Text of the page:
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I counted on my fingers the other day, and it wasn’t that long ago I didn’t have many female mentors in the sports media industry. Now, it’s an overwhelming amount.

Because of them, my journey, while still bumpy, was a little easier. They paved the way if you will. But the cliche holds true. The bumps are still there, surrounded by shards of glass from the shattering of ceilings. I’m so thankful for the stories I’ve told and written about these women, and those who supported me along the way.

For International Women’s Day (which should be celebrated every day), here’s a list of people who have made an impact on me.

Kim Ng, Miami Marlins general manager

It had been countless articles of me scribing that Ng *came close* to being named the San Diego Padres general manager. She *almost* had the same role with the San Francisco Giants.

I finally was able to say she not only got a job as the Miami Marlins GM, but it was about damn time. Not too long after, I was standing at the Oakland Coliseum holding my iPhone 13 Max up to her. I was conducting an interview with the woman I looked up to for so many years.

I remember asking her why she didn’t give up.

“I did, several times,” Ng told me as she laughed during an episode on ‘A’s Cast’ last season. “But you get back up on the horse. What are you just going to do — quit? That’s just not an option. You just get back at it. This industry is what I love, the game I love. You just dust yourself off — same as what we tell these guys when they get sent down, you just dust yourself off, take a little time, and get back at it.”

Before her recent position, she was a tomboy from Queens who wanted to create equal opportunities for female-athlete students. She interviewed for a baseball operations internship with the Chicago White Sox in 1990 where then assistant GM Dan Evans hired her after being impressed with her smarts.

Ng then had accumulated over 20 years of front-office experience including time with the New York Yankees where she worked with Hall of Fame shortstop Derek Jeter. When he became CEO and part-owner of the Marlins, he made one phone call to fill the head of operations position.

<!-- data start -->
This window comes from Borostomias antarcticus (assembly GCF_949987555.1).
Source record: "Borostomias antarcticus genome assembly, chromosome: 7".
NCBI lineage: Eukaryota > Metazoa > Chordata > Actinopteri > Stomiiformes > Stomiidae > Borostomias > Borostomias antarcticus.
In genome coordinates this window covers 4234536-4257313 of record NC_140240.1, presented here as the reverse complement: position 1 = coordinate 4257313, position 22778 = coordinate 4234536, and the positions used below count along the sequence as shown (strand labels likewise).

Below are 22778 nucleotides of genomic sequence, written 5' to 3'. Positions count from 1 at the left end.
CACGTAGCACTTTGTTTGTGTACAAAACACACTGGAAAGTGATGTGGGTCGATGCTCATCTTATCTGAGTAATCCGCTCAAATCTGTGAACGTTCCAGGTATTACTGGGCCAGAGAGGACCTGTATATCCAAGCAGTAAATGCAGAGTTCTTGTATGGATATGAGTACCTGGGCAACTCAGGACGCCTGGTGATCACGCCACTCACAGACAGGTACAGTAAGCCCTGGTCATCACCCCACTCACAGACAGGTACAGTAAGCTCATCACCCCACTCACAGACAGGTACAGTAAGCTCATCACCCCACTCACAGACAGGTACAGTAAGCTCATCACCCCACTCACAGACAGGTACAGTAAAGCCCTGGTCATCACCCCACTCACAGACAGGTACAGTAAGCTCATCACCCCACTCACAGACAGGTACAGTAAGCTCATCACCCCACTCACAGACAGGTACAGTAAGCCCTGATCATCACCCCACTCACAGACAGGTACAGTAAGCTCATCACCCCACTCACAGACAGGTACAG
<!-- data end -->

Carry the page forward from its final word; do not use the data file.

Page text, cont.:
It was Ng.

She had become the first female GM in the history of major North American men’s pro team sports and the first East Asian American to lead an MLB team.

Veronica Alvarez, Coordinator of Player Development, Oakland A’s

Yeah, I have someone right in my backyard.


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In addition to her recent role, Alvarez has been a coach in the A’s organization since 2019. Last season, she filled in for the High-A affiliate Lansing Lugnuts’ manager Phil Pohl where she earned her first win. She made history as the first woman to manage the team.

For her, more than just the game, she wanted to make sure little girls saw her in that role, encouraging them they can do it too. She also works with MLB Develops and events with a focus on girls baseball.

On a personal note, she’s very approachable. I’ve never left an interaction with her in anything but a positive move.

Alvarez finished her playing career in 2016, Alvarez made her managerial debut with the Women’s National Team in 2019. She previously served as an assistant coach after she played for the team five different times at catcher.

Her journey began when she told her mother, “no,” to ballet and “yes,” to her brother’s team while she was waiting in the stands to be put in the game.

Melanie Newman, PxP, sideline reporter — Baltimore Orioles, MASN, ESPN, MLB Network

I once called Melanie Newman on the phone when I wanted to quit the industry. She told me not to.

One hour later, I got my first big sports media gig. I owe her everything.

In 2020, Newman became the first woman to broadcast an Orioles game in franchise history as well as Baltimore’s first full-time female broadcaster in team history.